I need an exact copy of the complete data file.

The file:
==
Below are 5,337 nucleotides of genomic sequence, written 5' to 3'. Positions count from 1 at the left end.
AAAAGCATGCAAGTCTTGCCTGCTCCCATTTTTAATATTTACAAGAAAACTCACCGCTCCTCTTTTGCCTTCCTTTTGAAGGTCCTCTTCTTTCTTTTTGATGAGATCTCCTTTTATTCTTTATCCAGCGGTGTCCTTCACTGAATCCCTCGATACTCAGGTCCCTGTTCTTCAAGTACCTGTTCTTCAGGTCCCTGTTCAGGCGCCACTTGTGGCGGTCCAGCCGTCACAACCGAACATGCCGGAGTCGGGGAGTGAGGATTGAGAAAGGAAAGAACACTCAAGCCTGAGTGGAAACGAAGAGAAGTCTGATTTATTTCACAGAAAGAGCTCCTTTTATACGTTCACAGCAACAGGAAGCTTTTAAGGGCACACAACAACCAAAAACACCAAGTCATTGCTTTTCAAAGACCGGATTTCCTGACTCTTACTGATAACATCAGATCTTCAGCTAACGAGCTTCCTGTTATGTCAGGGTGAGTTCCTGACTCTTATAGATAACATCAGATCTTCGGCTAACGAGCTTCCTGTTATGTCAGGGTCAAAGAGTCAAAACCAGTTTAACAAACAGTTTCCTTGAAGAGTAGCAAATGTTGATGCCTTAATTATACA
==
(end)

Below are 5,337 nucleotides of genomic sequence, written 5' to 3'. Positions count from 1 at the left end.
AAAAGCATGCAAGTCTTGCCTGCTCCCATTTTTAATATTTACAAGAAAACTCACCGCTCCTCTTTTGCCTTCCTTTTGAAGGTCCTCTTCTTTCTTTTTGATGAGATCTCCTTTTATTCTTTATCCAGCGGTGTCCTTCACTGAATCCCTCGATACTCAGGTCCCTGTTCTTCAAGTACCTGTTCTTCAGGTCCCTGTTCAGGCGCCACTTGTGGCGGTCCAGCCGTCACAACCGAACATGCCGGAGTCGGGGAGTGAGGATTGAGAAAGGAAAGAACACTCAAGCCTGAGTGGAAACGAAGAGAAGTCTGATTTATTTCACAGAAAGAGCTCCTTTTATACGTTCACAGCAACAGGAAGCTTTTAAGGGCACACAACAACCAAAAACACCAAGTCATTGCTTTTCAAAGACCGGATTTCCTGACTCTTACTGATAACATCAGATCTTCAGCTAACGAGCTTCCTGTTATGTCAGGGTGAGTTCCTGACTCTTATAGATAACATCAGATCTTCGGCTAACGAGCTTCCTGTTATGTCAGGGTCAAAGAGTCAAAACCAGTTTAACAAACAGTTTCCTTGAAGAGTAGCAAATGTTGATGCCTTAATTATACA